The Society for Social Work and Research

2014 Annual Conference

January 15-19, 2014 I Grand Hyatt San Antonio I San Antonio, TX

First Generation College Students: What Do We Know About Their Mental Health?

Friday, January 17, 2014
HBG Convention Center, Bridge Hall Street Level (San Antonio, TX)
* noted as presenting author
James L. Pease, PhD, Clinical Research Social Worker, VA Eastern Colorado Healthcare System, Denver, CO
Background and Purpose:

Evidence suggests the prevalence of depression and other mental health problems among college students in the U.S. is on the rise (Collins & Mowbray, 2005; Kadison & DiGeronimo, 2004; Soet & Sevig, 2007). Particular groups of college students, such as students with financial troubles, older students, sexual minorities, and women, have been shown to be at increased risk for mental health problems (e.g., Eisenberg, Gollust, Golberstein, & Hefner, 2007; Suicide Prevention Resource Center, 2004). One group of students who could potentially be at risk, but whose mental health outcomes have not been examined, is first generation college students (hereafter referred to as pioneers). Given the numerous stressors that pioneers often face (e.g., Orbe, 2004; Somers, Woodhouse, & Cofer, 2004), a closer examination of mental health outcomes seems warranted to determine if being a pioneer constitutes a unique risk.  Specifically, this study examined whether there were differences in the prevalence and severity of depression and anxiety between pioneers and non-first generation college students. Acculturative stress was used as a theoretical framework for why pioneers may screen higher in prevalence and severity of mental health outcomes. 


Multiple linear regression and multinomial logistic regression analyses were employed to investigate the prevalence and severity of depression and anxiety in a sample of undergraduate college students (n = 6,449) who participated in the web-based, 2011 Healthy Minds Study. Participants were 18-22 year old college students drawn from 15 colleges and universities throughout the United States.  Generational status was defined according to three categories: a) pioneers (first generation college students) are students where neither parent attended college, b) partial legacy are students where at least one parent attended but did not graduate from college, and c) legacy students are students where at least one parent graduated from college or university.  Depression and anxiety were measured using the Patient Health Questionnaire (PHQ) Depression Module and Anxiety Module, which are validated screening instruments.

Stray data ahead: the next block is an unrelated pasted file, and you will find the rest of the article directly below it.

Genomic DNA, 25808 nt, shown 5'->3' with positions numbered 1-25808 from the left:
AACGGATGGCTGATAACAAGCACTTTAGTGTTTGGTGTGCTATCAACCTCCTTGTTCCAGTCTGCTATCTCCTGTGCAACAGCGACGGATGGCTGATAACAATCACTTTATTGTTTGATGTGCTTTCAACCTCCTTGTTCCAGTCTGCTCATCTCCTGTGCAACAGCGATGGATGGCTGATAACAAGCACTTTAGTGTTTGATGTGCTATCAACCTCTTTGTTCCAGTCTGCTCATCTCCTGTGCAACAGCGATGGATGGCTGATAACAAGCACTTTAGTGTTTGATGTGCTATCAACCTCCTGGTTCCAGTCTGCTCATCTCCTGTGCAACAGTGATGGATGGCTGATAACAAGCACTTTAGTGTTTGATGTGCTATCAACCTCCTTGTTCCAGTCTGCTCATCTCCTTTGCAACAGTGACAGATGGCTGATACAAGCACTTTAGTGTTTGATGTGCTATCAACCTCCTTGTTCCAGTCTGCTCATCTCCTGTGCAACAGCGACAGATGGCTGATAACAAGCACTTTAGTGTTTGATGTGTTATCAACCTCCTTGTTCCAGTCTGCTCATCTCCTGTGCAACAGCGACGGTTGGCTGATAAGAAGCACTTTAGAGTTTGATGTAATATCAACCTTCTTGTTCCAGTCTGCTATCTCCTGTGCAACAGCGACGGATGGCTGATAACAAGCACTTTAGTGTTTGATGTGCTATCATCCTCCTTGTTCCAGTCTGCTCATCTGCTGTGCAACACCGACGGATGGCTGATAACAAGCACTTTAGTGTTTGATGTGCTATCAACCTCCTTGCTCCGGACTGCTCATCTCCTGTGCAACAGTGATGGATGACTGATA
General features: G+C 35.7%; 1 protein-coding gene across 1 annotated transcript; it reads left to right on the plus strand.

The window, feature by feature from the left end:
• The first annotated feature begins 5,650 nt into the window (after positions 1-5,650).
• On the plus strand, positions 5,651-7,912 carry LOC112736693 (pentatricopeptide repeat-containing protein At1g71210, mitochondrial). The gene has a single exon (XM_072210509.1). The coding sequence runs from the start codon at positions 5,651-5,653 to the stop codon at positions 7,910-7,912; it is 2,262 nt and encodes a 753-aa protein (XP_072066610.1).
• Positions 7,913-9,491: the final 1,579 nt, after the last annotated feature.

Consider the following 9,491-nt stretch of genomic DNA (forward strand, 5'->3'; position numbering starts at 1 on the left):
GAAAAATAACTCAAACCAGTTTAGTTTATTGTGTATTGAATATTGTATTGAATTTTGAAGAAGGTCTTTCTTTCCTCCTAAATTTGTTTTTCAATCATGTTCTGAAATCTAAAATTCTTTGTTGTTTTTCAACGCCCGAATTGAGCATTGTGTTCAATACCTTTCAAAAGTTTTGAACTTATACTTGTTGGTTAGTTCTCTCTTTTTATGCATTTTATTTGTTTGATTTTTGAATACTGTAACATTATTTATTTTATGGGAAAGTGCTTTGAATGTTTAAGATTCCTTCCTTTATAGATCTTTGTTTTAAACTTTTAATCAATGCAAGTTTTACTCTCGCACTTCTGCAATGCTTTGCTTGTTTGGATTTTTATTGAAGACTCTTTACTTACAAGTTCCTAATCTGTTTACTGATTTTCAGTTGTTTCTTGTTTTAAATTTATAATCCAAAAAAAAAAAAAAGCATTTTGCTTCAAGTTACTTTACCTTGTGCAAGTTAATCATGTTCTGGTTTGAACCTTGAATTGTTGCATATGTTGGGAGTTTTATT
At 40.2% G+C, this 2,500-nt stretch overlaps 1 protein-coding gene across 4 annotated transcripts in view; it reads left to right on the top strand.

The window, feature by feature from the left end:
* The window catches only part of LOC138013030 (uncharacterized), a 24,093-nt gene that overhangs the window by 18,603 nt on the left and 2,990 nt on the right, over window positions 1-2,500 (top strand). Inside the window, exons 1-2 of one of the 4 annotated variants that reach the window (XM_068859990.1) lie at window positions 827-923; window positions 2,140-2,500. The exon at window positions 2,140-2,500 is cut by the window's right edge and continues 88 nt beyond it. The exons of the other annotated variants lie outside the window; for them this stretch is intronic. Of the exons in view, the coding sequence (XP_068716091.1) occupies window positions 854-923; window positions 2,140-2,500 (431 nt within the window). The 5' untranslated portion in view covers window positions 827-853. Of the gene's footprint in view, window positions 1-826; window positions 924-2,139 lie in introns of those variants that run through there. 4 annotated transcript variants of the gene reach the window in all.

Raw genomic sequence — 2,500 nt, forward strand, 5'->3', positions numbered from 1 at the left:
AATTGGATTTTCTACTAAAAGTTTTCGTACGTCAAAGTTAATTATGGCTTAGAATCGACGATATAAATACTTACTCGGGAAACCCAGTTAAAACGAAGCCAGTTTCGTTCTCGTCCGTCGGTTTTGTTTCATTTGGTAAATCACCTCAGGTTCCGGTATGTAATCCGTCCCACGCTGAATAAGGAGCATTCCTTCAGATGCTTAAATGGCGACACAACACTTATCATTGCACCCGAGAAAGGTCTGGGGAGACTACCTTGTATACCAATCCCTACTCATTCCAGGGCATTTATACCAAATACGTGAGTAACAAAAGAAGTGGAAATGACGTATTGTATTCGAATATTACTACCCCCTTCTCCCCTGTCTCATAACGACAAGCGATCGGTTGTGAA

The results revealed that pioneers did not screen higher in prevalence or severity of depression or anxiety than legacy students. However, partial legacy students screened higher for prevalence of anxiety, severity of anxiety, and prevalence of minor depression than legacy students.  These results were also significant when partial legacy students were combined with pioneers.   


Implications of these findings are that colleges and universities should be aware that partial legacy students may be at risk for mental health problems–a group that has not been previously identified as at risk. Further implications point to the possibility that pioneers who attend college may represent a more resilient group of students. Limitations include the lack of stratification of generational status by year in school, the limitations of the outcome measures, the overall variance explained by the model, the subjective measure of financial situation, and restricting the sample age range from 18–22.  Future research could include measures of resiliency and acculturative stress when examining mental health outcomes by generational status.